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Do we need to provide temperature checks to our event attendees?

April 6, 2021
Reading time: 3 min

This is Part 3 of a series of posts where we will be sharing transcripts from our "Looking Forward" webinar featuring Legalease With the Ladies- powered by HopSkip.

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Do we need to provide temperature checks to our event attendees?

Lisa Sommer Devlin:

This is another arena that could be fraught with peril. First of all, a temperature check is a moment in time. The fact that a person doesn't have a fever right now doesn't mean that they aren't already infected and that they couldn't infect somebody going forward, so it's not necessarily proof of anything. It's also doing what is called under the law “assuming a duty” - you are taking on responsibility for doing something that you wouldn't otherwise have responsibility for doing.

Once you assume that duty and take on the responsibility, if you don't do it right, you can be held responsible for that. So, if you think that some kind of health check is going to be appropriate or necessary during your meeting, I would consider hiring a third party agency that specializes in this arena to administer those health questionnaires, or do the temperature checks, or do whatever that is so that they bear the responsibility for doing it right and making sure that it's done appropriately so that you're not opening yourself up to that potential liability.

And again, as Barbara and I said, we think things like mask requirements and distancing probably are better than doing temperature checks. I saw that somebody asked, well, should you require masks even if the local jurisdiction doesn't require it? Again, this is a very political issue, very fraught with all kinds of issues, but at this point the CDC is still recommending on a national basis, that everybody wear masks, and in fact is recommending double masking in most places. So, I would go with the national standards for my event because people are coming from all over.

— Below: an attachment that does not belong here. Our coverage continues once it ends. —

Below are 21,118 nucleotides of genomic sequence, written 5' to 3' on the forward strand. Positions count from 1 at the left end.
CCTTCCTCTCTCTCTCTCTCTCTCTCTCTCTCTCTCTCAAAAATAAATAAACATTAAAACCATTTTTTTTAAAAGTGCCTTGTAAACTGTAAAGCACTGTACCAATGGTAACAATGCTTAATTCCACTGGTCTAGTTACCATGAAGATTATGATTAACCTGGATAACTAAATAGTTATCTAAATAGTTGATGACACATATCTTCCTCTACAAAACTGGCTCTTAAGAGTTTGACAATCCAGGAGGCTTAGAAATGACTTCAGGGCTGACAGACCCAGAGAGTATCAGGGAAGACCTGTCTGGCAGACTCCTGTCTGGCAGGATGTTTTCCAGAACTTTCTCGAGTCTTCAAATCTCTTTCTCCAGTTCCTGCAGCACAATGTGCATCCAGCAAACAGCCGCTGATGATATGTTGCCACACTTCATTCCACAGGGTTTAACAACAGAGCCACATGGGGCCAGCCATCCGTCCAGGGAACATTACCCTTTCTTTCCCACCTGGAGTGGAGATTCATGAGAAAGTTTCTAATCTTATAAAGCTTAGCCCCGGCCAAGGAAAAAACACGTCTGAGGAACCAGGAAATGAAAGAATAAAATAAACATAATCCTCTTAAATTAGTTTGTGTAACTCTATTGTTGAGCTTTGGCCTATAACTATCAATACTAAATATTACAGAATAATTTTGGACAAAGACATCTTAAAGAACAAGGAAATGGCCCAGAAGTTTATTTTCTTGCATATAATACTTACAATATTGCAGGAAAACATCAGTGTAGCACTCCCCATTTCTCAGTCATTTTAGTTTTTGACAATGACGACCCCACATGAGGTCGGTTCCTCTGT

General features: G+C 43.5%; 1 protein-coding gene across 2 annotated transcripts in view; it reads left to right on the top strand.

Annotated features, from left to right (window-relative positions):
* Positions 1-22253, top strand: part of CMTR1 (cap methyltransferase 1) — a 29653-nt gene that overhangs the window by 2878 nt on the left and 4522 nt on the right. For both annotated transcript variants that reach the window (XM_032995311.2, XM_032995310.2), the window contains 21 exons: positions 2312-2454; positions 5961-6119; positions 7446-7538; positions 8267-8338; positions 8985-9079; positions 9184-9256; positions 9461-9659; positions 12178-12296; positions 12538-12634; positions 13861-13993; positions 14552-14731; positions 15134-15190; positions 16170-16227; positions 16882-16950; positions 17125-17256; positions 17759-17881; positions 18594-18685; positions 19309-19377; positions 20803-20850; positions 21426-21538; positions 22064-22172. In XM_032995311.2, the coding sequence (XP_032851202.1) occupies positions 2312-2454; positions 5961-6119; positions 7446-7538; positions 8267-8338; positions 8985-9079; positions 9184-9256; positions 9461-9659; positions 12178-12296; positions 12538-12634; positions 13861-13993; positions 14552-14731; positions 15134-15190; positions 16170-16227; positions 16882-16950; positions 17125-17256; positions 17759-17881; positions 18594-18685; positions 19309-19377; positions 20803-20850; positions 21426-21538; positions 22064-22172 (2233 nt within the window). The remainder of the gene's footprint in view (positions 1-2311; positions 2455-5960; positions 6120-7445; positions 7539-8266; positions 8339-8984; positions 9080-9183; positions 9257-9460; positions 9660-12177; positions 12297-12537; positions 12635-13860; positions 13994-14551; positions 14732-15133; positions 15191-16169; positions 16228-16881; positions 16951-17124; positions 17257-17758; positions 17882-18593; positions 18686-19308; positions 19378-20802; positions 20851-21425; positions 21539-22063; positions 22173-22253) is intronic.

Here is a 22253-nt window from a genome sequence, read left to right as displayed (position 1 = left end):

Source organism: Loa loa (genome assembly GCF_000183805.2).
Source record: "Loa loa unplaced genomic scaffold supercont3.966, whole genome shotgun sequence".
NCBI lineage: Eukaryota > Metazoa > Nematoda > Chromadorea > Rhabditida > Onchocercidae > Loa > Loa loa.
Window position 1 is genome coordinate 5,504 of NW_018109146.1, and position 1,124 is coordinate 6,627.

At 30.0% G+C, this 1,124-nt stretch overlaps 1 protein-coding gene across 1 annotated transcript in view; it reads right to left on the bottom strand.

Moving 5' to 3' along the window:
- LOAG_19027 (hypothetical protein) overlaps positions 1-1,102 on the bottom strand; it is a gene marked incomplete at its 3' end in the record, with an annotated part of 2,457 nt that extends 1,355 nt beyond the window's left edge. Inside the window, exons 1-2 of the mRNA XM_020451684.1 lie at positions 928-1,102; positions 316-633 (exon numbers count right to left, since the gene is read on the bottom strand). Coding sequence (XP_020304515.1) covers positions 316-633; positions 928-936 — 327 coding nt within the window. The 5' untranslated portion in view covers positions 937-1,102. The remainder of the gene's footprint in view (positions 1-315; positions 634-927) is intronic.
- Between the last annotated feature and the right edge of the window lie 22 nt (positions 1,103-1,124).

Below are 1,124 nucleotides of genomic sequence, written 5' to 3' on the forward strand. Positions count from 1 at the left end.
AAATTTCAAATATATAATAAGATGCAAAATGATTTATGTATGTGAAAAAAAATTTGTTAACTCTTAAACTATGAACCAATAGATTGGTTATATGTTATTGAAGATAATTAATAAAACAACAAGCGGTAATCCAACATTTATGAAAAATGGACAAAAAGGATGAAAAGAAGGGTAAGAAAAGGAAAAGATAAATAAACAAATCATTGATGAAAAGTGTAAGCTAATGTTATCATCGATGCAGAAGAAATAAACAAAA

Barbara Dunn:

I agree with you Lisa, the group can have more stringent restrictions than what the local area requires. I think setting up a code of conduct, as one of the questions noted, is a good idea.

Again, their shared responsibility and the Events Industry Council last summer did a great job in their report of really identifying the shared responsibility between the organizer, the attendee and the venue when it comes to COVID risks and I think that's true. I absolutely agree as to the third-party provider. Again, it's difficult to give the impression that a group or its staff would check temperatures and somehow make a diagnosis.

Similarly, with health questionnaires, remember if you collect that information you've got to protect it, so that's not necessarily foolproof as well. So, I think deferring to the lowest common denominator if you will, that is just practical management of risk on site. I think that is the best strategy going forward.

Also keep in mind, program schedules are likely going to change. It would take a hotel or a venue a lot of time, maybe up to a half hour to turn a room in terms of doing the cleanliness, wipe downs and whatnot, and so groups need to think about how their schedules will change as well. You don't want to rush things like that. You obviously want to look at different strategies and I know that impacts food and beverage service. We can certainly talk more about that question, but again, as I'll point out on the group side, “the same old same old” just can't be “the same old, same old.”

This post is a multi part series where we will be sharing the  questions and answers that were originally generated from HopSkip's recent "Looking Forward Webinar" featuring Legalease With the Ladies.  You can  download the recorded webinar here.


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